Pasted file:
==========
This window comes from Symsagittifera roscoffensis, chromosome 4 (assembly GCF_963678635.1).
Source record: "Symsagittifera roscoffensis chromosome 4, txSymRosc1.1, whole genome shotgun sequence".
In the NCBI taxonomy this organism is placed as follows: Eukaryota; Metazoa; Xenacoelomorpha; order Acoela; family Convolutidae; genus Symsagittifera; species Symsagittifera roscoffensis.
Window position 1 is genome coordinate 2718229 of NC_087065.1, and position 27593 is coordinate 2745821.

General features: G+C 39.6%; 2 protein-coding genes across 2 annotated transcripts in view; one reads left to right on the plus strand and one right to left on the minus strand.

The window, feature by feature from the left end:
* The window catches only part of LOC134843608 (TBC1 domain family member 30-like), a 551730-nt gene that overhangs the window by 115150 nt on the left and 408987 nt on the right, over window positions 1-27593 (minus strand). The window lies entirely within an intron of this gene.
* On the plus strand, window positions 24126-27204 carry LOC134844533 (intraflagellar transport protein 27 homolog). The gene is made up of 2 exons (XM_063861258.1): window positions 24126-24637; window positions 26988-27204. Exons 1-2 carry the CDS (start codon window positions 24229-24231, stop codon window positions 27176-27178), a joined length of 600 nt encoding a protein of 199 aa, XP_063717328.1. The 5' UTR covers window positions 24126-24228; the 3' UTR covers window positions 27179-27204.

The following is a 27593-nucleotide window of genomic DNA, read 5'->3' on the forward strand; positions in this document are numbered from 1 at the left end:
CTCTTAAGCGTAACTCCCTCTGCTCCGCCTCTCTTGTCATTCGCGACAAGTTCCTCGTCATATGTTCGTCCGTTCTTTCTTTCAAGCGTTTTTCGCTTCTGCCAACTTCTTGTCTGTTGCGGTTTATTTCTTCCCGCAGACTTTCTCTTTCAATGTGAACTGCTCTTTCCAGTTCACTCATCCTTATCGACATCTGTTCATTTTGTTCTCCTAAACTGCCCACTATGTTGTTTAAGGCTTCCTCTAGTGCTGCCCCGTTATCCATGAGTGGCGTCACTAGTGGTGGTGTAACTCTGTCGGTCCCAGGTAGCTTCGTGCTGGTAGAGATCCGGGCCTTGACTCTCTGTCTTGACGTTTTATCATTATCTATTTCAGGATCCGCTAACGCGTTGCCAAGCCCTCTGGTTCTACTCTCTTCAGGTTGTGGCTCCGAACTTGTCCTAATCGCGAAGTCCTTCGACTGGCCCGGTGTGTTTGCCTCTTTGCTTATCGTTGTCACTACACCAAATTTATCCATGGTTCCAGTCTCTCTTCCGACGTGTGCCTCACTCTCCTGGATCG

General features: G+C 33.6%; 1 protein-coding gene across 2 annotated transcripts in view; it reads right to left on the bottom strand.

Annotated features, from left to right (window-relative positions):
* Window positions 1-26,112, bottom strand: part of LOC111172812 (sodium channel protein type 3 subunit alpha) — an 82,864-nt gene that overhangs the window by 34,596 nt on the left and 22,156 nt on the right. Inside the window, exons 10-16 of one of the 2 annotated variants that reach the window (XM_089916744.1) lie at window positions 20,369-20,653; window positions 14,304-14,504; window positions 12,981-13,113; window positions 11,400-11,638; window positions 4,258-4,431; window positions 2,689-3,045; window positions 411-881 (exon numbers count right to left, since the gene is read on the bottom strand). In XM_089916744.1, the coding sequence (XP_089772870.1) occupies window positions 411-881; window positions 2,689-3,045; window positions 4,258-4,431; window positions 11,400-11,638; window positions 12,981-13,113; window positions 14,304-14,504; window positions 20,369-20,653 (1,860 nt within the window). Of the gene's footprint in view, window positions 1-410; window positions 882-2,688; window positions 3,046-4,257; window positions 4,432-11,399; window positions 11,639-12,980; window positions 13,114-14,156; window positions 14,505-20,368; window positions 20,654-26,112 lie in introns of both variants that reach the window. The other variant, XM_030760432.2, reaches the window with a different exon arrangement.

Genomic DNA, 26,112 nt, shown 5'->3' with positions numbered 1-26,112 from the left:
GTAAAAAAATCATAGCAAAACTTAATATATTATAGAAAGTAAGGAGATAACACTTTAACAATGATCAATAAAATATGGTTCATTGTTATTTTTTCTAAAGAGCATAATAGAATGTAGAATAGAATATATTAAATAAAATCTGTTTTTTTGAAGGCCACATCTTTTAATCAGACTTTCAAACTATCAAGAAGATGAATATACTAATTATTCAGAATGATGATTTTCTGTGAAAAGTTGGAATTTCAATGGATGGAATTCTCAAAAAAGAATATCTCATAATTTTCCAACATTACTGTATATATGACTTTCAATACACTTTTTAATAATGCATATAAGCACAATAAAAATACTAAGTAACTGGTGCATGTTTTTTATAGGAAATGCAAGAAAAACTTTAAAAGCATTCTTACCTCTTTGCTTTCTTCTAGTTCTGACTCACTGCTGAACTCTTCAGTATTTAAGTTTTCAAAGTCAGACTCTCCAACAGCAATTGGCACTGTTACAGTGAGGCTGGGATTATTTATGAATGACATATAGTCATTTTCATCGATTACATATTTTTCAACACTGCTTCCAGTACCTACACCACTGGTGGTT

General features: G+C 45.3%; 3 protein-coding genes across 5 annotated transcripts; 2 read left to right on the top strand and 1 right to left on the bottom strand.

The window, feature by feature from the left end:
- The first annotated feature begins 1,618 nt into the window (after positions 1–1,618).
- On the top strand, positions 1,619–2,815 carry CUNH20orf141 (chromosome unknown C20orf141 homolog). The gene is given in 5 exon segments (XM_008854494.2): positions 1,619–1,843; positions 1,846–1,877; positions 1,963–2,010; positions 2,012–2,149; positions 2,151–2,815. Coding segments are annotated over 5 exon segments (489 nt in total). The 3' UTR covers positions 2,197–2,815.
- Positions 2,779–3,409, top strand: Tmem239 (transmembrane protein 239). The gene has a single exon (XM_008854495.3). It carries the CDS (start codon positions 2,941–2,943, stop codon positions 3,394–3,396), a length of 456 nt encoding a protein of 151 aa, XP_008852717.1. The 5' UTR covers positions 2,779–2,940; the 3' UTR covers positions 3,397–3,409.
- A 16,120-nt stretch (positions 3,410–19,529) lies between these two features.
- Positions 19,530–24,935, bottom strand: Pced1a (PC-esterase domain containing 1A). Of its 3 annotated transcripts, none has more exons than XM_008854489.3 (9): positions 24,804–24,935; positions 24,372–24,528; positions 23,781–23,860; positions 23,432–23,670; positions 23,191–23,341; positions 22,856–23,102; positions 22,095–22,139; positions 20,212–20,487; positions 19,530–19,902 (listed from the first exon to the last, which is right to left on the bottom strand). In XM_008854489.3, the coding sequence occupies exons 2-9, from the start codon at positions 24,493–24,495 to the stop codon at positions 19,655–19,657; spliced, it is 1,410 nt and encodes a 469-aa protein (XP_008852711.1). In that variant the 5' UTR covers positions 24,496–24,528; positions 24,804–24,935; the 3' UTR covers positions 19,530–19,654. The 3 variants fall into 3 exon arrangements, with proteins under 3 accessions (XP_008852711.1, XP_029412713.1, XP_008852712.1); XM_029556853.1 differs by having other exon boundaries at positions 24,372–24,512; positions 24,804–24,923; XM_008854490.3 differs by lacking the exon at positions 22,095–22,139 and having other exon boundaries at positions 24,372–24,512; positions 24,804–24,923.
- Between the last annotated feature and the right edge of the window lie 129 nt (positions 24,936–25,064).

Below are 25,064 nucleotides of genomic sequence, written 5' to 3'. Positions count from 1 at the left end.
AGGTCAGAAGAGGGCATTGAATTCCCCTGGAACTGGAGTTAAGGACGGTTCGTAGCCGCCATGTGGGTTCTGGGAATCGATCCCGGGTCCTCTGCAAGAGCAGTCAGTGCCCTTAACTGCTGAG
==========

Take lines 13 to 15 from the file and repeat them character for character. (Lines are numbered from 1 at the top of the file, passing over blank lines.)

* Window positions 1-26,112, bottom strand: part of LOC111172812 (sodium channel protein type 3 subunit alpha) — an 82,864-nt gene that overhangs the window by 34,596 nt on the left and 22,156 nt on the right. Inside the window, exons 10-16 of one of the 2 annotated variants that reach the window (XM_089916744.1) lie at window positions 20,369-20,653; window positions 14,304-14,504; window positions 12,981-13,113; window positions 11,400-11,638; window positions 4,258-4,431; window positions 2,689-3,045; window positions 411-881 (exon numbers count right to left, since the gene is read on the bottom strand). In XM_089916744.1, the coding sequence (XP_089772870.1) occupies window positions 411-881; window positions 2,689-3,045; window positions 4,258-4,431; window positions 11,400-11,638; window positions 12,981-13,113; window positions 14,304-14,504; window positions 20,369-20,653 (1,860 nt within the window). Of the gene's footprint in view, window positions 1-410; window positions 882-2,688; window positions 3,046-4,257; window positions 4,432-11,399; window positions 11,639-12,980; window positions 13,114-14,156; window positions 14,505-20,368; window positions 20,654-26,112 lie in introns of both variants that reach the window. The other variant, XM_030760432.2, reaches the window with a different exon arrangement.

Genomic DNA, 26,112 nt, shown 5'->3' with positions numbered 1-26,112 from the left:
GTAAAAAAATCATAGCAAAACTTAATATATTATAGAAAGTAAGGAGATAACACTTTAACAATGATCAATAAAATATGGTTCATTGTTATTTTTTCTAAAGAGCATAATAGAATGTAGAATAGAATATATTAAATAAAATCTGTTTTTTTGAAGGCCACATCTTTTAATCAGACTTTCAAACTATCAAGAAGATGAATATACTAATTATTCAGAATGATGATTTTCTGTGAAAAGTTGGAATTTCAATGGATGGAATTCTCAAAAAAGAATATCTCATAATTTTCCAACATTACTGTATATATGACTTTCAATACACTTTTTAATAATGCATATAAGCACAATAAAAATACTAAGTAACTGGTGCATGTTTTTTATAGGAAATGCAAGAAAAACTTTAAAAGCATTCTTACCTCTTTGCTTTCTTCTAGTTCTGACTCACTGCTGAACTCTTCAGTATTTAAGTTTTCAAAGTCAGACTCTCCAACAGCAATTGGCACTGTTACAGTGAGGCTGGGATTATTTATGAATGACATATAGTCATTTTCATCGATTACATATTTTTCAACACTGCTTCCAGTACCTACACCACTGGTGGTT